SCOTTSDALE, Ariz. -- There's a theory floating around in the industry that Zack Greinke was never realistically going to remain with the Dodgers. That a deeply analytical front office with little stomach for the gargantuan acquisition cost for premier pitching -- be it in dollars or in prospects -- was never going to give him that sixth year or that last dollar. That Greinke himself was a little leery of the way the Dodgers tried to get creative, rather than aggressive, in patching up their rotation behind him and Clayton Kershaw midway through what was, for Greinke, a historic 2015 season.
Maybe it's accurate, maybe it's not. But as if there were any doubt that Greinke's defection from an established National League West power to a potentially rising one is going to be a fascinating storyline this season, the steady stream of pitcher injury news emanating out of Dodgers camp makes Greinke's move to the D-backs, for whom he made his Cactus League debut Friday at Salt River Fields, all the more meaningful.
Did Greinke view the Dodgers' tact at last summer's Trade Deadline -- shying away from David Price or Cole Hamels and instead landing Alex Wood and Mat Latos -- as a sure signal of the way the Andrew Friedman-led front office intends to build a starting staff and, ergo, a sign that his L.A. days were numbered?
"I have a politically correct answer that I actually believe," Greinke said. "But I don't think it's a good question to respond to, being on a different team -- whatever I say, whether it's extremely positive or not."
So let's just say this: It is understandable for the Dodgers -- or any team, for that matter -- to tread carefully in the realm of major long-term commitments to pitchers, especially at a time when they are proving more fragile than ever.
But at the same time, if there's a guy who seems poised to age gracefully, it's the 32-year-old Greinke, and some evidence of that was on display in an exhibition showing that was, as one NL scout in the house put it, "midseason form already."
Greinke threw two innings in which he allowed a hit and struck out a pair efficiently enough that he had to go to the bullpen to get in the rest of his scheduled work. Afterward, he told reporters he didn't feel the slightest trace of nerves wearing a new uniform. In fact, Greinke used the morning to catch up on some phone calls he had been meaning to return.
Having been through the spring grind and enough minor spring injuries to know how to prepare at his own pace, Greinke seems utterly unaffected by the move and the pressure surrounding him after signing that six-year, $206.5 million contract. Maybe that will change when the lights are on and the results matter, but, well, probably not. Greinke is all business, and that extended to his offseason pursuit of the highest average annual value in the game.
What was notable in this exhibition effort was just how on-point Greinke's full arsenal of pitches was, and that includes the changeup that makes him a good candidate to enjoy a Greg Maddux-like run of sustained excellence in his 30s.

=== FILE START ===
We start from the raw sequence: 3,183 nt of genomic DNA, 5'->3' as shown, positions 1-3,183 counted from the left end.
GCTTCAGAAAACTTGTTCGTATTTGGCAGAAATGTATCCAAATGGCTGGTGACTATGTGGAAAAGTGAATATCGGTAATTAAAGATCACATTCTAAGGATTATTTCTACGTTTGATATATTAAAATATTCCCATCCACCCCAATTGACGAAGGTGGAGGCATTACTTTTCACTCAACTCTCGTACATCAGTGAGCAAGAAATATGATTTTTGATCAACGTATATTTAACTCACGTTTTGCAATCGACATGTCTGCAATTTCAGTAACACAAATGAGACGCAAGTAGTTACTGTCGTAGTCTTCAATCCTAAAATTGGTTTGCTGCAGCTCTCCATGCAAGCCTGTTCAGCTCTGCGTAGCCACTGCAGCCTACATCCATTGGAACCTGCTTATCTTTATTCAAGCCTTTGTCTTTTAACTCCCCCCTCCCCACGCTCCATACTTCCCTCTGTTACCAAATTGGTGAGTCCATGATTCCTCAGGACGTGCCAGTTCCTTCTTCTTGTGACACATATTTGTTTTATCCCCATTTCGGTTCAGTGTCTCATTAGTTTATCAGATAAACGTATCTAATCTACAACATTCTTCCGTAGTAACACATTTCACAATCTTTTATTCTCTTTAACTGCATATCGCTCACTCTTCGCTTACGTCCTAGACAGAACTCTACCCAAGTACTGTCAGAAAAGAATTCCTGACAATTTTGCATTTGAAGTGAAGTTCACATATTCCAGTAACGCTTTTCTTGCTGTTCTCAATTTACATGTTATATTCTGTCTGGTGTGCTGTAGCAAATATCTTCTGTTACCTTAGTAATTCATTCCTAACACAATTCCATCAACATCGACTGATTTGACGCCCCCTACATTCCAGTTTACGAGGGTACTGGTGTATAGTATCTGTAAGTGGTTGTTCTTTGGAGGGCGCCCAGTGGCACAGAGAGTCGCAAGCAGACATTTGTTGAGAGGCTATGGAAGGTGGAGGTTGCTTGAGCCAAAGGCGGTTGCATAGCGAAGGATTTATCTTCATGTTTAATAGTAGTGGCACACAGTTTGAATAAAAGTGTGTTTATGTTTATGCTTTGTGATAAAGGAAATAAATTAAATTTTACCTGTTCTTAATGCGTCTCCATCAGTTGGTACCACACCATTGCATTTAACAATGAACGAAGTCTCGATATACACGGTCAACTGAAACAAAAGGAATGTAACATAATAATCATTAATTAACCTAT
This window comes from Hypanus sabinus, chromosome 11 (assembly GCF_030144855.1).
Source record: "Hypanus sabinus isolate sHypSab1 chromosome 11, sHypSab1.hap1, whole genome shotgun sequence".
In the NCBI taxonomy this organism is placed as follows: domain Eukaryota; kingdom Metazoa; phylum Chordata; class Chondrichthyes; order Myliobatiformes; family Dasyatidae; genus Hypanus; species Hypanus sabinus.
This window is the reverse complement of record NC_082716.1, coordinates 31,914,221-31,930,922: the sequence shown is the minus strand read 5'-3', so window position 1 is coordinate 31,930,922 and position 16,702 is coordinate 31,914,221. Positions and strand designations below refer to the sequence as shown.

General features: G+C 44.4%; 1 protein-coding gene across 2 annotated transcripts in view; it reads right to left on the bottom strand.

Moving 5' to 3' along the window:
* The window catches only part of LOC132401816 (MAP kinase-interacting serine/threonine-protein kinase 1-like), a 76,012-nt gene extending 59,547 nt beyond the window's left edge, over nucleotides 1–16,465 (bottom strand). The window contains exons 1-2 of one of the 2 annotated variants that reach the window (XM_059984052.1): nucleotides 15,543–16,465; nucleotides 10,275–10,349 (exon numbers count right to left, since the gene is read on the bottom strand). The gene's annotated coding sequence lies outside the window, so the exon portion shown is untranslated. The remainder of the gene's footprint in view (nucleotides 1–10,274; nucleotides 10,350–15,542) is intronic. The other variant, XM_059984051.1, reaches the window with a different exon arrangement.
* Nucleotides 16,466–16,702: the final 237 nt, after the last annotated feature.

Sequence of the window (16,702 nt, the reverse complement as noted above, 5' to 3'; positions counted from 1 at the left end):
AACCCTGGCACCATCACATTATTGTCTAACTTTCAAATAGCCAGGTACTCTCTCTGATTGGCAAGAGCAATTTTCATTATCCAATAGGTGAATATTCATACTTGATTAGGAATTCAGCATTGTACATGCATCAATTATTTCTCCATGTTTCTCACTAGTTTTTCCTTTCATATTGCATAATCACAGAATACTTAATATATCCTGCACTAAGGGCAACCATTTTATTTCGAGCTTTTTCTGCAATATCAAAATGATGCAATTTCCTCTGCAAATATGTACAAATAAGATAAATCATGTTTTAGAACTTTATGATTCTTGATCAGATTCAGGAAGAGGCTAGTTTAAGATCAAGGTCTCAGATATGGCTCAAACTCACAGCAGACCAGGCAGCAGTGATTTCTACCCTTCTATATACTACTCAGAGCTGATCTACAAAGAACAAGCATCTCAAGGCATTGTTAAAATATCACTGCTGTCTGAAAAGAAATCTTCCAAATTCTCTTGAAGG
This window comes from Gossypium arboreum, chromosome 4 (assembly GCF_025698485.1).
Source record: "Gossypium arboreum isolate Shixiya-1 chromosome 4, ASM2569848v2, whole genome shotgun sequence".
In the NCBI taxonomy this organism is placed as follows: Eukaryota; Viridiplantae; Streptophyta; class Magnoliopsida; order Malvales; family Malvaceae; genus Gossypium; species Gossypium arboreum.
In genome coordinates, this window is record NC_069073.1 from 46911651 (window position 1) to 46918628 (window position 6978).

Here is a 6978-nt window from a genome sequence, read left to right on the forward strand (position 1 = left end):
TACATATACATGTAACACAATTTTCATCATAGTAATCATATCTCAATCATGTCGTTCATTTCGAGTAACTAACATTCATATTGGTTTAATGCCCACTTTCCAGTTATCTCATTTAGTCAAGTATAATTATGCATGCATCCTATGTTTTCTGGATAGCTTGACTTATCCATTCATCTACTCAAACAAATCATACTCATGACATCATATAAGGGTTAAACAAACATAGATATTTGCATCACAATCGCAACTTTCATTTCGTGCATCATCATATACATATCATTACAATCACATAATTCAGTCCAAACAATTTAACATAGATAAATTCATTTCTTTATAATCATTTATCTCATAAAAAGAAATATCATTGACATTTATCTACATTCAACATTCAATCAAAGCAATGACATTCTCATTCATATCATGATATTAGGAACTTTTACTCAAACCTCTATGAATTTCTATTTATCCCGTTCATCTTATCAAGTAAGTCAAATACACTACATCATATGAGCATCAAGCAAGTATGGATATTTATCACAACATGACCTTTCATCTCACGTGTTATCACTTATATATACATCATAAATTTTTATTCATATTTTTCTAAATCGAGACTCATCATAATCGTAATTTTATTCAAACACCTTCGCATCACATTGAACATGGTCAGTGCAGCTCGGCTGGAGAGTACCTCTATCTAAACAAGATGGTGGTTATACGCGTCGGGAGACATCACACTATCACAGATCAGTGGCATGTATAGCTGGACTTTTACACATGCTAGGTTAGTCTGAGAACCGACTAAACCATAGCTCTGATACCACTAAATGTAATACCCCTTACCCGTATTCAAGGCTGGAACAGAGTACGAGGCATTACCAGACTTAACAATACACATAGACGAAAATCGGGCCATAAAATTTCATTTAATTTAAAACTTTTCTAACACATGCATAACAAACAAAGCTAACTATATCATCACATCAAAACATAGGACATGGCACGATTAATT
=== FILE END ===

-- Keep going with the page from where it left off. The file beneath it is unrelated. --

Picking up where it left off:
"It was really good today," Greinke said of the pitch. "It's been all right [in bullpens and live BP sessions], but today was the best it's been so far this spring."
Greinke's changeup is an important part of his evolution and his ability to lower his average ERA (it was 3.82 from 2004-11 and 2.61 from 2012-15) despite a rising age. As this BrooksBaseball.net chart illustrates, the whiff percentage generated by the pitch has generally trended upward as Greinke has gotten older:
"Just trying it in more situations and feeling more confident in it," Greinke explained. "That's the biggest thing, is just developing more confidence in it, to use it differently."
Greinke has already survived and thrived in the face of the natural adjustments that come with exposure and age. When a slider that was dominant in his 2009 Cy Young season began to wane in effectiveness, he briefly experimented with a cutter. When the cutter proved lacking, Greinke brought the slider back for an encore and began more frequently employing the change.
The tinkering will no doubt continue in a new uniform. And Greinke's deeply analytical approach and understanding of the ins and outs of the game (he's already helping the D-backs with their scouting efforts) -- to say nothing of his ability to field his position and his fine hitting (by pitcher standards, that is) -- make him as safe as a $206.5 million pitching gamble can be (a relative assessment, naturally).
"It's hard to believe, with their budget, that the Dodgers drew a line," the scout said.
That they did only sets up a fascinating subplot to the 2016 NL West race -- one that grew more fascinating with Greinke making his D-backs debut just a bit more than 24 hours after the Dodgers announced Brett Anderson's surgery.
Maybe the Dodgers and Greinke simply weren't destined to re-up with each other. But their stories will remain intertwined for the foreseeable future.